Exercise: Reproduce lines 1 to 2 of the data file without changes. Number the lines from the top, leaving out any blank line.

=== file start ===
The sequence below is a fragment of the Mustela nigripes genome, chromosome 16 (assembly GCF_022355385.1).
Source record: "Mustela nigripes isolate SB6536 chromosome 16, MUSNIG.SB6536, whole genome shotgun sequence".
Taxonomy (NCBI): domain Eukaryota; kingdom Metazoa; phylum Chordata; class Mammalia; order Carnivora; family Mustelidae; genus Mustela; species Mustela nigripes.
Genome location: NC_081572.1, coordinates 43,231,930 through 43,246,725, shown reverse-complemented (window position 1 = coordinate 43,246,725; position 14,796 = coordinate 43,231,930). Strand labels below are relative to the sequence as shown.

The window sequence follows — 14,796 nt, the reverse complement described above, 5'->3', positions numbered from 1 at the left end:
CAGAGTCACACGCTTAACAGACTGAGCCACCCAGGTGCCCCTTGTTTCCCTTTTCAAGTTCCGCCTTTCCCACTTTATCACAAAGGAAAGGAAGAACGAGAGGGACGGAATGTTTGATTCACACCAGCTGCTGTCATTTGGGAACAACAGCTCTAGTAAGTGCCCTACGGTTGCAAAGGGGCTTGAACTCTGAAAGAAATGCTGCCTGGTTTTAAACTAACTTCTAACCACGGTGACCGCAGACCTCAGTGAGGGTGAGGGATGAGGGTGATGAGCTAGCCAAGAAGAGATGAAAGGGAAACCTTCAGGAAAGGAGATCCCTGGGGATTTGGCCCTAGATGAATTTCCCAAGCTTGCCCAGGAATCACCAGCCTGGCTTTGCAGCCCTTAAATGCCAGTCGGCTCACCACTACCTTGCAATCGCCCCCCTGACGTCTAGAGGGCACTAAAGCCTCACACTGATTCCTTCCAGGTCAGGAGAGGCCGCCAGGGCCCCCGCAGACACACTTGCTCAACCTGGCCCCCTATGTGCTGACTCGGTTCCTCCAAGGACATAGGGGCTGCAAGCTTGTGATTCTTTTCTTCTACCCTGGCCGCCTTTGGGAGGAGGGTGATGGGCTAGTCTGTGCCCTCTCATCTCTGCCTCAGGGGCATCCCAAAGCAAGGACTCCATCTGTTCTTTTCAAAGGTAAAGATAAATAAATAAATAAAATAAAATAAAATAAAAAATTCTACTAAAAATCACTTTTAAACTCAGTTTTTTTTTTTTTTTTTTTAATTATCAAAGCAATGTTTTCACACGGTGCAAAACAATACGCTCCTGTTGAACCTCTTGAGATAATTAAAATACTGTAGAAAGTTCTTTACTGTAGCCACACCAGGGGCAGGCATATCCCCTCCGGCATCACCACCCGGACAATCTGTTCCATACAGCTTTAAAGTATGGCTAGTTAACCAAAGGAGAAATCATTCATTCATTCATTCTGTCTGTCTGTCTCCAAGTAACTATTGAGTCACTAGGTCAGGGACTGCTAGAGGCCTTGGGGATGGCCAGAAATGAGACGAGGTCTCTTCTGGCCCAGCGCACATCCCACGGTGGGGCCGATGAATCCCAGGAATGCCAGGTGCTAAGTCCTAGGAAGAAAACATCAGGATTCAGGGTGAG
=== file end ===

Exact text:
The sequence below is a fragment of the Mustela nigripes genome, chromosome 16 (assembly GCF_022355385.1).
Source record: "Mustela nigripes isolate SB6536 chromosome 16, MUSNIG.SB6536, whole genome shotgun sequence".